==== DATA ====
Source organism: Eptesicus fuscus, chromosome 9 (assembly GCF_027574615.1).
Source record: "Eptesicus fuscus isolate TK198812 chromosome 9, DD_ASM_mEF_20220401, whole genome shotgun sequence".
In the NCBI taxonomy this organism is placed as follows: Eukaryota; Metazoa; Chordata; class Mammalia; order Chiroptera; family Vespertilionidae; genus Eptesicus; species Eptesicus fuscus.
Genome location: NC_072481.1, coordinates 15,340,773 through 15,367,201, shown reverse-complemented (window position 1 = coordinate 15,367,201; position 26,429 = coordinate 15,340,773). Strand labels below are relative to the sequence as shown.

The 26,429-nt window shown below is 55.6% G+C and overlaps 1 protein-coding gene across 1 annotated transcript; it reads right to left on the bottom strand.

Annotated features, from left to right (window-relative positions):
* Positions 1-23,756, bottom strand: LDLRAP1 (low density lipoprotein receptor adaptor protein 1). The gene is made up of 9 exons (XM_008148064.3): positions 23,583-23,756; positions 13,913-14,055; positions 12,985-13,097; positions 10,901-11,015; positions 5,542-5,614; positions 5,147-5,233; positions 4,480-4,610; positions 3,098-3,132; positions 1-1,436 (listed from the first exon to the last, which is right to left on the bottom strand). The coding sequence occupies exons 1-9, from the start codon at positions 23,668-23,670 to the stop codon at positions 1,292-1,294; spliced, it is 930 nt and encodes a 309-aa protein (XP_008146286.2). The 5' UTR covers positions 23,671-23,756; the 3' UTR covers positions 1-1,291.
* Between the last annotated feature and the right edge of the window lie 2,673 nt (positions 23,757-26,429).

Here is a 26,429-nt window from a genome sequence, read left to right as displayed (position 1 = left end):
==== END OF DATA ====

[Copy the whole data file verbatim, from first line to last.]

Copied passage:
Source organism: Eptesicus fuscus, chromosome 9 (assembly GCF_027574615.1).
Source record: "Eptesicus fuscus isolate TK198812 chromosome 9, DD_ASM_mEF_20220401, whole genome shotgun sequence".
In the NCBI taxonomy this organism is placed as follows: Eukaryota; Metazoa; Chordata; class Mammalia; order Chiroptera; family Vespertilionidae; genus Eptesicus; species Eptesicus fuscus.
Genome location: NC_072481.1, coordinates 15,340,773 through 15,367,201, shown reverse-complemented (window position 1 = coordinate 15,367,201; position 26,429 = coordinate 15,340,773). Strand labels below are relative to the sequence as shown.

The 26,429-nt window shown below is 55.6% G+C and overlaps 1 protein-coding gene across 1 annotated transcript; it reads right to left on the bottom strand.

Annotated features, from left to right (window-relative positions):
* Positions 1-23,756, bottom strand: LDLRAP1 (low density lipoprotein receptor adaptor protein 1). The gene is made up of 9 exons (XM_008148064.3): positions 23,583-23,756; positions 13,913-14,055; positions 12,985-13,097; positions 10,901-11,015; positions 5,542-5,614; positions 5,147-5,233; positions 4,480-4,610; positions 3,098-3,132; positions 1-1,436 (listed from the first exon to the last, which is right to left on the bottom strand). The coding sequence occupies exons 1-9, from the start codon at positions 23,668-23,670 to the stop codon at positions 1,292-1,294; spliced, it is 930 nt and encodes a 309-aa protein (XP_008146286.2). The 5' UTR covers positions 23,671-23,756; the 3' UTR covers positions 1-1,291.
* Between the last annotated feature and the right edge of the window lie 2,673 nt (positions 23,757-26,429).

Here is a 26,429-nt window from a genome sequence, read left to right as displayed (position 1 = left end):